Potash Corp. of Saskatchewan Inc. has slashed its dividend for the first time in the company’s history, highlighting the tension between generous shareholder payouts and dismal commodity prices across the resource sector.
Jochen Tilk, chief executive of the Saskatoon-based company, said in an interview that the board carefully researched alternatives before deciding on the cut, the first since the company’s initial public offering in 1989.
He said the goal was to arrive at a sustainable payout that would also protect the business’s strong balance sheet. The board ultimately decided to chop the annual dividend by 34 per cent, to $1 (U.S.) a year from $1.52.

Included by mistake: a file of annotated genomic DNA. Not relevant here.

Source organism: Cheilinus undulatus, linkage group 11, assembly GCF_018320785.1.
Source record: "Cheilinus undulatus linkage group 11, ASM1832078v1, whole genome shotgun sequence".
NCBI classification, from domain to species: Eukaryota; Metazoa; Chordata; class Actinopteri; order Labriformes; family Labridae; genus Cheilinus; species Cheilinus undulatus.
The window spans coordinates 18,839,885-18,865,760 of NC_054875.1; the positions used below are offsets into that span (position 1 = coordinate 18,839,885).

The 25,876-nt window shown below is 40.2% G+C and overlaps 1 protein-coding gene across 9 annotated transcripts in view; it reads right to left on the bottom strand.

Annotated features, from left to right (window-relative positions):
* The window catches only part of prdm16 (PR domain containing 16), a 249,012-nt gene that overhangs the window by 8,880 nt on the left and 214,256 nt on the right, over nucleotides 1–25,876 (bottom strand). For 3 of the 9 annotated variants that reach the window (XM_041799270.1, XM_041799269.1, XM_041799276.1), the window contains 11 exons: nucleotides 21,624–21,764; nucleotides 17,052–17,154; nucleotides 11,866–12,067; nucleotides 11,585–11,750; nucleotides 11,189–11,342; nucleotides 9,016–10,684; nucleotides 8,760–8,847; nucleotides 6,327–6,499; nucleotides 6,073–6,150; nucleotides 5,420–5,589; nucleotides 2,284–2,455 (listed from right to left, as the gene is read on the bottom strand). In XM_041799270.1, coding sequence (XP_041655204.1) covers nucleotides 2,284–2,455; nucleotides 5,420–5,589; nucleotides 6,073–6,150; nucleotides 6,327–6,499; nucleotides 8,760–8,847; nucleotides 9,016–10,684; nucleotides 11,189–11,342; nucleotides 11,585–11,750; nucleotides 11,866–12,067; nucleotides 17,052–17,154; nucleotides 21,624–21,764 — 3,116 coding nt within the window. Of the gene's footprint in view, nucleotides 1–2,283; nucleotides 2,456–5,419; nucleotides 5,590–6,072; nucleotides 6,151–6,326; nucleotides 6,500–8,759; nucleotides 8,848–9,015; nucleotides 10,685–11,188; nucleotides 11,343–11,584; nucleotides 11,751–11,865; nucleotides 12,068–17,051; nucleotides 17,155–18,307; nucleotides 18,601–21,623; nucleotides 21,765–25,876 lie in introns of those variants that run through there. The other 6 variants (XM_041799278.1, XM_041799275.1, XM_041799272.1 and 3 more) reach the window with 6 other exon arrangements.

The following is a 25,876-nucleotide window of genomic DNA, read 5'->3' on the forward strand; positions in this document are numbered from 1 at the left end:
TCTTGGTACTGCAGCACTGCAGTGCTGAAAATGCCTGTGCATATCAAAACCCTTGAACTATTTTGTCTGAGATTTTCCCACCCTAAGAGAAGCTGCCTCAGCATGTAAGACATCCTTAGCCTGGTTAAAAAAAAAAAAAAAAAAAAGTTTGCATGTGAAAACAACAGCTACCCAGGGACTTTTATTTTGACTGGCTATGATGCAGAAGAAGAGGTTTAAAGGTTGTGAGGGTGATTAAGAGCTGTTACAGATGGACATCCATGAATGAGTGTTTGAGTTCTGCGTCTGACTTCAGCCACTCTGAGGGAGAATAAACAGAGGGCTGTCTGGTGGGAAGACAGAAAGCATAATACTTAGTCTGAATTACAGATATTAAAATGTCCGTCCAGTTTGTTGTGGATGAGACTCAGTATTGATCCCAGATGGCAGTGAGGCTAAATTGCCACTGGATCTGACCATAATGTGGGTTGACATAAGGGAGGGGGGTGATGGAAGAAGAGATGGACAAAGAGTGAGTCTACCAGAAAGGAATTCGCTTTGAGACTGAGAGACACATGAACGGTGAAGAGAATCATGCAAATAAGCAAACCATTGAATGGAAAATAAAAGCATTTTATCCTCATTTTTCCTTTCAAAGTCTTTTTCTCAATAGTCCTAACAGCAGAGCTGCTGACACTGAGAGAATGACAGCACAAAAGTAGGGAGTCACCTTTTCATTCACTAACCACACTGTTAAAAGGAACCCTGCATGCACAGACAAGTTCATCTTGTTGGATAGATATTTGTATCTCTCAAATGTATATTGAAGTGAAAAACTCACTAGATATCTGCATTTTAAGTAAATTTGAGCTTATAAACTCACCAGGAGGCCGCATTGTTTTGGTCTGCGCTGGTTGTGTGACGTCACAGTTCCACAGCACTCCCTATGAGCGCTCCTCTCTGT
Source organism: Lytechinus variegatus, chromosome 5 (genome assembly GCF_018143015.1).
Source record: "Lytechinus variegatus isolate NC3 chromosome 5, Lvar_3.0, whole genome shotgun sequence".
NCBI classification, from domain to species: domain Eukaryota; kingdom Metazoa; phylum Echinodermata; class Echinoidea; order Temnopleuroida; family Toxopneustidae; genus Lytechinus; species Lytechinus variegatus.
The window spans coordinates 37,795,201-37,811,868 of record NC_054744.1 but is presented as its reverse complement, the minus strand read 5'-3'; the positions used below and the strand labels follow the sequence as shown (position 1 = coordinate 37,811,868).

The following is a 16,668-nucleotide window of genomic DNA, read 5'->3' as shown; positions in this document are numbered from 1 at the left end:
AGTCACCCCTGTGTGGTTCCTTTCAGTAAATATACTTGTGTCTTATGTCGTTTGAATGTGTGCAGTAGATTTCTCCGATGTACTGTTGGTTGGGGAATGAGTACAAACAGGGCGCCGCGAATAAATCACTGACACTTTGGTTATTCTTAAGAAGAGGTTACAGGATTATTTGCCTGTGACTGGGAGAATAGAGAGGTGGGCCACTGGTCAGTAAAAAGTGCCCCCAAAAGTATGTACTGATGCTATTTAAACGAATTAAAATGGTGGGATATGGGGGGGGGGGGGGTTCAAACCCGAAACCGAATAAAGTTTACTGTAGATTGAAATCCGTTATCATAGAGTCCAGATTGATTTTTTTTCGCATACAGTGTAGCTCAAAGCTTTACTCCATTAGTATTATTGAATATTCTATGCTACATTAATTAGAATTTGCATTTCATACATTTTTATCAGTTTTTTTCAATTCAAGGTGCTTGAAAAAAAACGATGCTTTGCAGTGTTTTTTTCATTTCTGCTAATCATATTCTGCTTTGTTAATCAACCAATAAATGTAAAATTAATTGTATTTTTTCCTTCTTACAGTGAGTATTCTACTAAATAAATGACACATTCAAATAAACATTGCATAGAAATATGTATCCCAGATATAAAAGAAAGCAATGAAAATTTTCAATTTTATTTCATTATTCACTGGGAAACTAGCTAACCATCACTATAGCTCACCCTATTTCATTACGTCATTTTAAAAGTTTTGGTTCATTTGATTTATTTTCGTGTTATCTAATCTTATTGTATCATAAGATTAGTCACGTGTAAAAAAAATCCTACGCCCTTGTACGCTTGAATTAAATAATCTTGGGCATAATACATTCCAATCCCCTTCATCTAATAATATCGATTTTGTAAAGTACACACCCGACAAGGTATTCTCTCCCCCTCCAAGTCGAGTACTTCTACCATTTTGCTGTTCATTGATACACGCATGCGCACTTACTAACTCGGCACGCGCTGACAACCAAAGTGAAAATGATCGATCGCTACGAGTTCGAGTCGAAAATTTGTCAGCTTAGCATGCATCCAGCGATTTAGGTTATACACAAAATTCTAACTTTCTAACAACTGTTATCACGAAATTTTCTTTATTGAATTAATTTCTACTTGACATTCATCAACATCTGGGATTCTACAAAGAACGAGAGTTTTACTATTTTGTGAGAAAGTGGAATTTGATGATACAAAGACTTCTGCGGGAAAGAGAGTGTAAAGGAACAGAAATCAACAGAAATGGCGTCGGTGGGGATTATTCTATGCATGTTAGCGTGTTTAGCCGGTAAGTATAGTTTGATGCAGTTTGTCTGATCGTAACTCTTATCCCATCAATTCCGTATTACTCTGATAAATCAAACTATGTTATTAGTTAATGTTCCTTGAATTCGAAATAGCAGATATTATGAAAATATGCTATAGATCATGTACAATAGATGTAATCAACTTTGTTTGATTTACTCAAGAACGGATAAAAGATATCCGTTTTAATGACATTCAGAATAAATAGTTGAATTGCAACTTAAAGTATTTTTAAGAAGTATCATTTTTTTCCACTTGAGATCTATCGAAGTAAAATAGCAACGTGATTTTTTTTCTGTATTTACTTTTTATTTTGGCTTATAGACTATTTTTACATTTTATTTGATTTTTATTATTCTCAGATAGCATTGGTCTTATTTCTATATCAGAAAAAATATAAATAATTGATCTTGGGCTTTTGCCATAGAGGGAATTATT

“We took a cautious and conservative approach in the current market environment … and balanced that with our confidence in the business,” he said.
The cut marks a major shift in Potash Corp.’s attitude. Back in 2013, former chief executive Bill Doyle famously declared that the company’s dividend was “sacrosanct” after slashing hundreds of jobs in the miner’s home province. His defence of the dividend drew a withering response from Saskatchewan Premier Brad Wall.
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